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Celsius Wants to Unfreeze $225M in Customer Funds

Celsius filed a motion this morning asking the courts to authorize the release of $225 million in customer funds.

Celsius Wants to Unfreeze $225M in Customer Funds
Shutterstock cover by Tomas Ragina

Key Takeaways

  • Celsius filed a motion today seeking authorization to unfreeze a number of customer accounts.
  • The crypto lending platform argued that funds stored in its Custody Program and Withhold Accounts were not in fact company property.
  • At August 29 prices, the Custody Program held about $210 million in funds, while Withhold Accounts had $15 million.

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Bankrupt crypto lending company Celsius is seeking to return customer funds held in its Custody Program and Withhold Accounts, arguing that they do not technically belong to the company itself.

Returning $225 Million 

Some Celsius customers may soon be getting some relief.

In the latest chapter of Celsius’s bankruptcy proceedings, the crypto lending company asked today for the permission of the courts to unfreeze the funds of select customers.

In the filing, Celsius argues that digital assets held in its Custody Program and Withhold Accounts do not actually belong to Celsius by law and that it would subsequently be “fair and appropriate” for customers to be able to withdraw these funds. As of August 29, these assets were worth about $210 million in the Custody Program and $15 million in Withhold Accounts. The former sum is made from the deposits of roughly 58,300 customers and the latter of around 5,680.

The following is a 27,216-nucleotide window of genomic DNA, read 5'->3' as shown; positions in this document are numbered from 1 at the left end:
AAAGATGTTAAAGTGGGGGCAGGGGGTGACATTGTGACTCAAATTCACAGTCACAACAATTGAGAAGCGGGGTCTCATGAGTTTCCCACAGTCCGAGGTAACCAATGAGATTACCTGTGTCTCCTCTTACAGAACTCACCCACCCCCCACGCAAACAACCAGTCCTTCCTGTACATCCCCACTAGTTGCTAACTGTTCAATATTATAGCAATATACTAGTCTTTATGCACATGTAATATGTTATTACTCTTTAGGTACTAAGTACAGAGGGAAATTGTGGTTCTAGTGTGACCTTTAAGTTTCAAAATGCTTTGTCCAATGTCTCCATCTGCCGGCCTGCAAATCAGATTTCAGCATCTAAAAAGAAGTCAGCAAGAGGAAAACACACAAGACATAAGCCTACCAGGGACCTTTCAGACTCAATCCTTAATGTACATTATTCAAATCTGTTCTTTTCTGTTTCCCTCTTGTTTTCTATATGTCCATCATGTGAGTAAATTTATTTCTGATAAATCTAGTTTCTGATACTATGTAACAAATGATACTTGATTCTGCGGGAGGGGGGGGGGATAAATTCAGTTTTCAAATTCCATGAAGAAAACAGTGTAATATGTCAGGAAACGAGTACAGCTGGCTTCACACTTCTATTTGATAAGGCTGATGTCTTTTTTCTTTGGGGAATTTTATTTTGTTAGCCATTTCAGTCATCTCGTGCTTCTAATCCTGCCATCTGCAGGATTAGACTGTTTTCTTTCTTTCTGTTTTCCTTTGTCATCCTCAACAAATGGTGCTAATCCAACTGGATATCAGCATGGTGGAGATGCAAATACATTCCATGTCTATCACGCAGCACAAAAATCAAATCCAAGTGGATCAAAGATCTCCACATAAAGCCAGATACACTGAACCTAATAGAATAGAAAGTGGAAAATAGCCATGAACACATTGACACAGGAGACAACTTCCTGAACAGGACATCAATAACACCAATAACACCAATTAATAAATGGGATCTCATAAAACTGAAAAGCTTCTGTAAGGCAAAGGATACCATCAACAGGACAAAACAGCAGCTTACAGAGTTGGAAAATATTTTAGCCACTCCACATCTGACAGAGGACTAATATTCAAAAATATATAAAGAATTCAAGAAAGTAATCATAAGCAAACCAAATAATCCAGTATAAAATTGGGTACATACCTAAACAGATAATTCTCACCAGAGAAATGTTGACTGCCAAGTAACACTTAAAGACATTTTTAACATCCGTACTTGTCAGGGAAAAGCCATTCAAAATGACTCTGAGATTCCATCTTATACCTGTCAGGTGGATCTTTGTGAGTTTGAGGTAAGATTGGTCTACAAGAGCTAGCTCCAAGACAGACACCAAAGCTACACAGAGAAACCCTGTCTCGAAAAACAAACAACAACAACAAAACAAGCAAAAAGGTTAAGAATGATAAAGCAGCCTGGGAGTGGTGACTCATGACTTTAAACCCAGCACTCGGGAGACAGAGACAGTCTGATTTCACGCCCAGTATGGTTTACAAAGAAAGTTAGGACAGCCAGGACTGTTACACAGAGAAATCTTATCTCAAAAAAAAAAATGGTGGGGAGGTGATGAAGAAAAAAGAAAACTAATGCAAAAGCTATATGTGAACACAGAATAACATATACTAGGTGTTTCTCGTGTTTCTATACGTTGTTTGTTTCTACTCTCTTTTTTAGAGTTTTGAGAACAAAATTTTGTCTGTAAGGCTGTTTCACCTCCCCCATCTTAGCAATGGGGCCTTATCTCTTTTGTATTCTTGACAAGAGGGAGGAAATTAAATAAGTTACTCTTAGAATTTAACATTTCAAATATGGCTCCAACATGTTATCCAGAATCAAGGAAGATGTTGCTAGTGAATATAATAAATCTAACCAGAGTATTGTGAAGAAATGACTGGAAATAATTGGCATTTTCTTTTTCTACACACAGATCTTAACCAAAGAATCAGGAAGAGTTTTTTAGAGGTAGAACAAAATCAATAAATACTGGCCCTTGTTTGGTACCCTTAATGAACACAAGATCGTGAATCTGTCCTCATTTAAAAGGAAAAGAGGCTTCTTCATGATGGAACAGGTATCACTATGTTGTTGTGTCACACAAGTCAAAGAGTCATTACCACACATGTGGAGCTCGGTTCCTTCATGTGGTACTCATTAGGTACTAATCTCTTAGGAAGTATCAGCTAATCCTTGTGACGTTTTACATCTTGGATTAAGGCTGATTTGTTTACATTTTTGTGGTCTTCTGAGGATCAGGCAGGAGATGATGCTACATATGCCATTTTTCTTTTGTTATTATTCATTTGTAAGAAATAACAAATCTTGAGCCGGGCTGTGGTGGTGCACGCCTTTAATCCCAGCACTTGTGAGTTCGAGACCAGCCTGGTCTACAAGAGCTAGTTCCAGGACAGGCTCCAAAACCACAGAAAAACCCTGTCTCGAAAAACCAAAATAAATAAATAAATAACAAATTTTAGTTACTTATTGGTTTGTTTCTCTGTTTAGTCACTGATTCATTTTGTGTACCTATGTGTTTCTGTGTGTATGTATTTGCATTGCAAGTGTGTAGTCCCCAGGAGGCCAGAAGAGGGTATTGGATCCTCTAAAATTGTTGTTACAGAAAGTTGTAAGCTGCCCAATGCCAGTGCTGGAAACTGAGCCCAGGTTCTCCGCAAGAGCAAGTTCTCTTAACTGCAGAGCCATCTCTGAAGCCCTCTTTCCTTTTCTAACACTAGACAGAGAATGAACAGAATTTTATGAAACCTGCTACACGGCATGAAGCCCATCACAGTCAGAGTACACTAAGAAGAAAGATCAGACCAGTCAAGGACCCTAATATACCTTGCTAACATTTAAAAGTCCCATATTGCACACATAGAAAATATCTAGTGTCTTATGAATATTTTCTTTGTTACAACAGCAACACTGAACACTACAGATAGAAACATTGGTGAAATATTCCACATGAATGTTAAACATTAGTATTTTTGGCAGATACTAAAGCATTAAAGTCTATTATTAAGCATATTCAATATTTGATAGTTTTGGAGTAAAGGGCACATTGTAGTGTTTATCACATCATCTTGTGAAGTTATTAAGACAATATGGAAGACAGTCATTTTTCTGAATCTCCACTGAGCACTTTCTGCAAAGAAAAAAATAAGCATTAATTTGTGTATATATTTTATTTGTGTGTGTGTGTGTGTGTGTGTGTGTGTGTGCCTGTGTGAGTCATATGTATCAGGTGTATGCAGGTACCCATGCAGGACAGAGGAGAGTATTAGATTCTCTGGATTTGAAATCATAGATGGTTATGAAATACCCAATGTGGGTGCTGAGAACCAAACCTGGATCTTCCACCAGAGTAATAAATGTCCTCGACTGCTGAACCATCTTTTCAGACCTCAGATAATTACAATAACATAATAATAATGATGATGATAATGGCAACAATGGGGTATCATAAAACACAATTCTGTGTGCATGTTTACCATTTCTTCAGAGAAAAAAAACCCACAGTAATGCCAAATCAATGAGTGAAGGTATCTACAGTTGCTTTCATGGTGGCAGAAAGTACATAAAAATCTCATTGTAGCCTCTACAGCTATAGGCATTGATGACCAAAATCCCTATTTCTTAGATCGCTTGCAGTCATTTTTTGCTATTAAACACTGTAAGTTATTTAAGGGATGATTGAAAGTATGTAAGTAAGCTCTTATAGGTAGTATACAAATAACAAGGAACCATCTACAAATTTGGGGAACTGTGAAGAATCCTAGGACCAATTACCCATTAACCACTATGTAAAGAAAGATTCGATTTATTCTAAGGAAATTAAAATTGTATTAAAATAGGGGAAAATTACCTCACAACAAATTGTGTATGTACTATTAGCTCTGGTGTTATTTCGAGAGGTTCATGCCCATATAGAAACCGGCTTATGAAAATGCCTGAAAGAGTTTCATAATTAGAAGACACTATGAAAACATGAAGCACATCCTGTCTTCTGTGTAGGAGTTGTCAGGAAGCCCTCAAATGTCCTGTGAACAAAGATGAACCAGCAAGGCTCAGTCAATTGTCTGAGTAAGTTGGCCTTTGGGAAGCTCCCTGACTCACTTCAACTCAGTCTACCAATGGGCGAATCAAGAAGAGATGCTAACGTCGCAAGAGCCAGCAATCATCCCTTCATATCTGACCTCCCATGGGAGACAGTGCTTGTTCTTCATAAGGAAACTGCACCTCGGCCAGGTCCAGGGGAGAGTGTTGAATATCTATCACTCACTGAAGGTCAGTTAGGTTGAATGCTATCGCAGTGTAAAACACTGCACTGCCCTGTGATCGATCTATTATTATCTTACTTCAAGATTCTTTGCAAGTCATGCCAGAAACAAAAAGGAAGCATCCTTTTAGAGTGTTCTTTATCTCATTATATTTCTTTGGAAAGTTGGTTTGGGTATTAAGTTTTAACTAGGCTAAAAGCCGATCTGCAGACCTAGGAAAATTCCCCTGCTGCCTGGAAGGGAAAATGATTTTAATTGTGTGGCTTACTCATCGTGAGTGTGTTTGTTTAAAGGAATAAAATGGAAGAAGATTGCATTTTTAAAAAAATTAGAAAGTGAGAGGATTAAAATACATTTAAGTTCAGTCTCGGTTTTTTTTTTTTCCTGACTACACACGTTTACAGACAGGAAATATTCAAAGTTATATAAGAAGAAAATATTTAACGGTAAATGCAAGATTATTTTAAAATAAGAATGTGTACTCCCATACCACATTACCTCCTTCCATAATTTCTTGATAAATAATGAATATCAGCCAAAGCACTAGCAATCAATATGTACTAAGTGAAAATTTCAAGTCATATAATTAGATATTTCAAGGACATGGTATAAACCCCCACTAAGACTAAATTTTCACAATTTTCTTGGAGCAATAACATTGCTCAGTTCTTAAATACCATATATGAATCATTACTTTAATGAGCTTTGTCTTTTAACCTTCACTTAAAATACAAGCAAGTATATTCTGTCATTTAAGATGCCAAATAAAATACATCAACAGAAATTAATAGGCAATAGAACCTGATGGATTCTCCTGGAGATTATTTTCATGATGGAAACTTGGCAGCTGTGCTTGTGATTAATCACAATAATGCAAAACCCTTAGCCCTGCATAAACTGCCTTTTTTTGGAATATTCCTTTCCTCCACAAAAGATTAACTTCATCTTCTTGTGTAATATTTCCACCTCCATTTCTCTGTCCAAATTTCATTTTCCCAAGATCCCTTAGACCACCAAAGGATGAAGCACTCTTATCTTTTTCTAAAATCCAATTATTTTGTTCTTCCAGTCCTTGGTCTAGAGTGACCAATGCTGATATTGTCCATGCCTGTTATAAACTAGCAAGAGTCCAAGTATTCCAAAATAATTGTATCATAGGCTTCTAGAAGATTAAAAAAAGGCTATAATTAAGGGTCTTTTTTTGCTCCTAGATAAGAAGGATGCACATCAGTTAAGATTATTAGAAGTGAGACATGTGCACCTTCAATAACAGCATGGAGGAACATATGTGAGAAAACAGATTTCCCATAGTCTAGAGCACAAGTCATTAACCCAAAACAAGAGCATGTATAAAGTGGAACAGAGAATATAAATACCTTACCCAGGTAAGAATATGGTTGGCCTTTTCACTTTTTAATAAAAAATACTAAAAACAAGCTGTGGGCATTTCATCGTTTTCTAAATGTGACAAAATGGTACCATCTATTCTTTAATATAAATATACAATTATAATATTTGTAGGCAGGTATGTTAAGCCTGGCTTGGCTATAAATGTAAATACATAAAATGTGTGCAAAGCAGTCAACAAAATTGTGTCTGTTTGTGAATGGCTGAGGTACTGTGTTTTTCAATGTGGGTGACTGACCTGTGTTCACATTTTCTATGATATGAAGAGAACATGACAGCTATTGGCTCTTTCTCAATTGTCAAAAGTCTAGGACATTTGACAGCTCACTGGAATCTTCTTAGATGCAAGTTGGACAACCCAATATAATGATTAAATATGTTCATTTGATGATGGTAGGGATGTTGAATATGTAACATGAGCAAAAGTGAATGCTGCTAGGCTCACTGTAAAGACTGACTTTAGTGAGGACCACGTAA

A hearing has been set for October 6 at 10:00 EST by the Southern District of New York’s Bankruptcy Court to discuss the matter and possibly authorize the motion.

Celsius is a “CeFi” company, meaning a centralized entity that aims to take advantage of the yield opportunities found in decentralized finance (DeFi) protocols on behalf of its clients. Once one of the crypto industry’s top lending companies, Celsius paused customer withdrawals in June, citing “extreme market conditions.” The firm filed for Chapter 11 bankruptcy a month later, revealing that it was suffering from a $1.2 billion hole in its balance sheet.

The bankruptcy filing led to an outcry from the firm’s customers, some of which claimed on social media to have lost their life savings to the company. The scrutiny brought upon Celsius by its bankruptcy filings further led to reports that the company’s CEO Alex Mashinsky had previously been directionally trading Bitcoin with customer funds against the advice of senior traders at the firm. 

Disclosure: At the time of writing this piece, the author owned ETH and several other cryptocurrencies. 

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